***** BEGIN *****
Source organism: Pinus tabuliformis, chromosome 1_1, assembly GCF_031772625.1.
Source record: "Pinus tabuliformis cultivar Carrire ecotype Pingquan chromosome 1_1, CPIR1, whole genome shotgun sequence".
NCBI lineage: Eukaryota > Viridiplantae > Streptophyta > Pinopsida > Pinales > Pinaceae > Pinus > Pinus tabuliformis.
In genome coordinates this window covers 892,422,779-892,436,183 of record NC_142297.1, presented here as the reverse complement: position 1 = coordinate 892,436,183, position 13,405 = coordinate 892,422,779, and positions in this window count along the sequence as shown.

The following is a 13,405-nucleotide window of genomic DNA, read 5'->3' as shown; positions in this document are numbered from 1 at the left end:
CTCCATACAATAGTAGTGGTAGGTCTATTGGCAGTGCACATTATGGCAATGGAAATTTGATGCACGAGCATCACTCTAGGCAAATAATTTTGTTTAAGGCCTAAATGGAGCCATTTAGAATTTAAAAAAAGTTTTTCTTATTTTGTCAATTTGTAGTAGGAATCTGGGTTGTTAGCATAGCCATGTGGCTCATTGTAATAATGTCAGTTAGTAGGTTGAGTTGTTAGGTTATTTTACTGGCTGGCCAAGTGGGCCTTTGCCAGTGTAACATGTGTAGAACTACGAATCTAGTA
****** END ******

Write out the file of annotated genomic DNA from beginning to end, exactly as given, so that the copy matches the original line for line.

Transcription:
Source organism: Pinus tabuliformis, chromosome 1_1, assembly GCF_031772625.1.
Source record: "Pinus tabuliformis cultivar Carrire ecotype Pingquan chromosome 1_1, CPIR1, whole genome shotgun sequence".
NCBI lineage: Eukaryota > Viridiplantae > Streptophyta > Pinopsida > Pinales > Pinaceae > Pinus > Pinus tabuliformis.
In genome coordinates this window covers 892,422,779-892,436,183 of record NC_142297.1, presented here as the reverse complement: position 1 = coordinate 892,436,183, position 13,405 = coordinate 892,422,779, and positions in this window count along the sequence as shown.

The following is a 13,405-nucleotide window of genomic DNA, read 5'->3' as shown; positions in this document are numbered from 1 at the left end:
CTCCATACAATAGTAGTGGTAGGTCTATTGGCAGTGCACATTATGGCAATGGAAATTTGATGCACGAGCATCACTCTAGGCAAATAATTTTGTTTAAGGCCTAAATGGAGCCATTTAGAATTTAAAAAAAGTTTTTCTTATTTTGTCAATTTGTAGTAGGAATCTGGGTTGTTAGCATAGCCATGTGGCTCATTGTAATAATGTCAGTTAGTAGGTTGAGTTGTTAGGTTATTTTACTGGCTGGCCAAGTGGGCCTTTGCCAGTGTAACATGTGTAGAACTACGAATCTAGTA